The first part of this article was mostly me whining about the problems associated with mapping change. This part focuses on solutions.

One of the fundamental principles introduced earlier was the idea that we need to account for “allowable error” in the data. We cant just ignore it and hope for the best.

Allowable Error

The figure below demonstrates how two different datasets measuring the same flat surface can not only give different results, but they can both be “accurate”. Dataset #2 is clearly “more accurate” but that doesn’t mean Dataset #1 is wrong. Note that NEITHER dataset offers the “true” location of the surface. Each provides an accurate measurement within the specifications of the respective dataset.



If these two datasets were collected 10 years apart and we simply compared them directly, the assumption would be that the “measured difference” represents some sort of change.

Which, of course…would be wrong.

Whether the measurements are made at the same time by different tools or are separated by months or years, the surface is still unchanged. So how do we reconcile this, especially if we know that at least some change has occurred?

Unfortunately for us, and for the wellwishing uninitiated, we can only see change if it’s larger than the accuracy limits of the data.

Any measured differences between the two surfaces shown above that are less than the allowable error in the data cannot be distinguished from the possible error. So those differences must be considered part of the normal and acceptable variability in each dataset, and not due to actual changes in the landscape. This is true even if we KNOW there have been changes in the landscape. To say for certain that any measured differences are due to change, those differences must exceed the allowable error.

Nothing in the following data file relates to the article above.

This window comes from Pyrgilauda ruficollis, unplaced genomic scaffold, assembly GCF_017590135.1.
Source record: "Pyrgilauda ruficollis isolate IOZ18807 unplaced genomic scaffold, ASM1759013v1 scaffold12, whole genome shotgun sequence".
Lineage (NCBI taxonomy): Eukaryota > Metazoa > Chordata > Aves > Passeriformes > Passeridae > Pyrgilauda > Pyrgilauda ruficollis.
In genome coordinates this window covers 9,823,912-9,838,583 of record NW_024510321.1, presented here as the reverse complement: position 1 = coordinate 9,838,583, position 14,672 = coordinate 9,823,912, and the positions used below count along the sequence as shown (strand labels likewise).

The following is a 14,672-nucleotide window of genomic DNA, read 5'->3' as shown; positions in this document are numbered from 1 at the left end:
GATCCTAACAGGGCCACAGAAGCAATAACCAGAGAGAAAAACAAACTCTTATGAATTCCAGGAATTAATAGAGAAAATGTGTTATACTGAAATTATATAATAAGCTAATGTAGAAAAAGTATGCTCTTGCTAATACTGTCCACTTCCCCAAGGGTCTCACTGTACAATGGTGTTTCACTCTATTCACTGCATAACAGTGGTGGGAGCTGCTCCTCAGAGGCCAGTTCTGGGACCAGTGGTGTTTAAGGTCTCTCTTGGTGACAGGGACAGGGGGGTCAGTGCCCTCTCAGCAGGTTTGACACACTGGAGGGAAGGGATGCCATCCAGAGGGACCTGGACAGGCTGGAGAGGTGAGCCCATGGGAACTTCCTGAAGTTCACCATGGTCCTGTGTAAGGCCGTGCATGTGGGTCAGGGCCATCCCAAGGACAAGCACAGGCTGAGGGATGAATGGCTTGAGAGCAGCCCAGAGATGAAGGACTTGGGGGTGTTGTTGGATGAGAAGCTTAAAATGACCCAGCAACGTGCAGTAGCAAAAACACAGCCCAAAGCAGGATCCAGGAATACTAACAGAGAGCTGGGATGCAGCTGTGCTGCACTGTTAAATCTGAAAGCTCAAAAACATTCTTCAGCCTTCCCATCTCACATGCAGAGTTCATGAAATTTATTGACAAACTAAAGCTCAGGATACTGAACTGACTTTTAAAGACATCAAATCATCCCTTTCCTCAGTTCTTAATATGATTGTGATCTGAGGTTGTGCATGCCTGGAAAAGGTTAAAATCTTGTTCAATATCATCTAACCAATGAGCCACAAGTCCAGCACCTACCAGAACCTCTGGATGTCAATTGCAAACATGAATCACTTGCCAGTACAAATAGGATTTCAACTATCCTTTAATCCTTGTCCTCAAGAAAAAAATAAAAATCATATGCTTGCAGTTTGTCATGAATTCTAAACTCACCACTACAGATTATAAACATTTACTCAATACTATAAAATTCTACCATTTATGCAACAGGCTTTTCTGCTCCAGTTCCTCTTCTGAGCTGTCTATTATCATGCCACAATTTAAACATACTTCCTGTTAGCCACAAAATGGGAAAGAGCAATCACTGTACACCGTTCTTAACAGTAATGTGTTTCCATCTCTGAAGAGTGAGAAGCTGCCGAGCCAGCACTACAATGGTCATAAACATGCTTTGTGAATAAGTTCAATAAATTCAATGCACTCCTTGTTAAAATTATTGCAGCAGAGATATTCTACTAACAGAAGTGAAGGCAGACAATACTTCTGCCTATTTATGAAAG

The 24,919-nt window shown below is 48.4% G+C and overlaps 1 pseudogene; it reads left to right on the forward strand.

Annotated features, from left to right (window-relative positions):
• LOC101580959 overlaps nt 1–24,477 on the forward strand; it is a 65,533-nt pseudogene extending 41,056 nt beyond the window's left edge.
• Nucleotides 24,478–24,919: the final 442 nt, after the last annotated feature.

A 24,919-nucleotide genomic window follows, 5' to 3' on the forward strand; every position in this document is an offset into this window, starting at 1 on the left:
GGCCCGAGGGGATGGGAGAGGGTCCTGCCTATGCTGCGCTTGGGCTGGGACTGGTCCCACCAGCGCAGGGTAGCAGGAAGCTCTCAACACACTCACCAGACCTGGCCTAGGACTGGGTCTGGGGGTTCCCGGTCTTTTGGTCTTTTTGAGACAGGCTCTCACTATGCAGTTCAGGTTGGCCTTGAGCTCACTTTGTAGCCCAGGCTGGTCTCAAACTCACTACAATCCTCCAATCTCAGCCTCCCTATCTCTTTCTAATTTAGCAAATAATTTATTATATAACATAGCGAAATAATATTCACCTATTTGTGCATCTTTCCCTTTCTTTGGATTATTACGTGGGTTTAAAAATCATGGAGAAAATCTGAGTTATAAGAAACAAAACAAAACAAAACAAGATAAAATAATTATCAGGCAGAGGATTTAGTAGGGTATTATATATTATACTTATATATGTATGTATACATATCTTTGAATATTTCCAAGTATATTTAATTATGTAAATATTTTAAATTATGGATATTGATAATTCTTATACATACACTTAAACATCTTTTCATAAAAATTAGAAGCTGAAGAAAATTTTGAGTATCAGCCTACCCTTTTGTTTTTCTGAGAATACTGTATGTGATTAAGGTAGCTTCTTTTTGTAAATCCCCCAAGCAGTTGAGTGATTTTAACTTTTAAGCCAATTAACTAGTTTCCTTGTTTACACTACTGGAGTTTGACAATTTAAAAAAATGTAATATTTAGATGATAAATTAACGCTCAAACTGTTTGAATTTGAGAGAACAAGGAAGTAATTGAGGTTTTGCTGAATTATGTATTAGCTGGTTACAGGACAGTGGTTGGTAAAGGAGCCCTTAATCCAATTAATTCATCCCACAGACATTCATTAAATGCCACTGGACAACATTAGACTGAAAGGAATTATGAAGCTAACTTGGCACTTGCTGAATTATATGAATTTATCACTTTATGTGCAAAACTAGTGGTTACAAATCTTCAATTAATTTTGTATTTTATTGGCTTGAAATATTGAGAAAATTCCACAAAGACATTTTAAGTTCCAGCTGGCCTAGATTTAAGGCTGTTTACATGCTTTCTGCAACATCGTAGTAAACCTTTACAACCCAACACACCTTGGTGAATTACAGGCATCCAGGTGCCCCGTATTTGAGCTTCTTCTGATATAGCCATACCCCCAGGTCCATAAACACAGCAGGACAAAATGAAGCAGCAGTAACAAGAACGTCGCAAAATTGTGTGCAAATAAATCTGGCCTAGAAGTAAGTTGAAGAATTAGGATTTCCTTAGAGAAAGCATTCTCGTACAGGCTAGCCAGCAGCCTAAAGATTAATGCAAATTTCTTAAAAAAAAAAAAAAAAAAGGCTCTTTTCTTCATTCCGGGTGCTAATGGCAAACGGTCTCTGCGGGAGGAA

Horizontal Error Impacts Vertical Error

And of course, not all terrain is completely flat! Slight horizontal shifts between two elevation surface models will result in apparent vertical differences, even if the original vertical error were theoretically zero. So horizontal error, even within acceptable ranges, can add to the vertical error. The additional vertical error can be calculated using basic trig:

y = x (tan α)


x = allowable horizontal error,

y = calculated potential vertical error, and

α = slope in radians

In flat areas, where α is really small, the added vertical error is effectively zero. In steep terrain, the impact of horizontal error on vertical error is potentially much more problematic.


Accuracy Standards

So where do we start? The latest ASPRS accuracy standards (ASPRS 2014) align the old National Map Accuracy Standard (NMAS 1947) to new vertical and horizontal accuracy classes. They also establish a relationship between the resolution of the data (pixel size, or cell size) and horizontal accuracy. For example, the BEST horizontal accuracy that can be obtained on any image (or raster) is equivalent to one pixel, or one cell. Anything smaller than that (sub-pixel) is impossible to measure. As a general rule, the practical limit of horizontal accuracy is more like two pixels.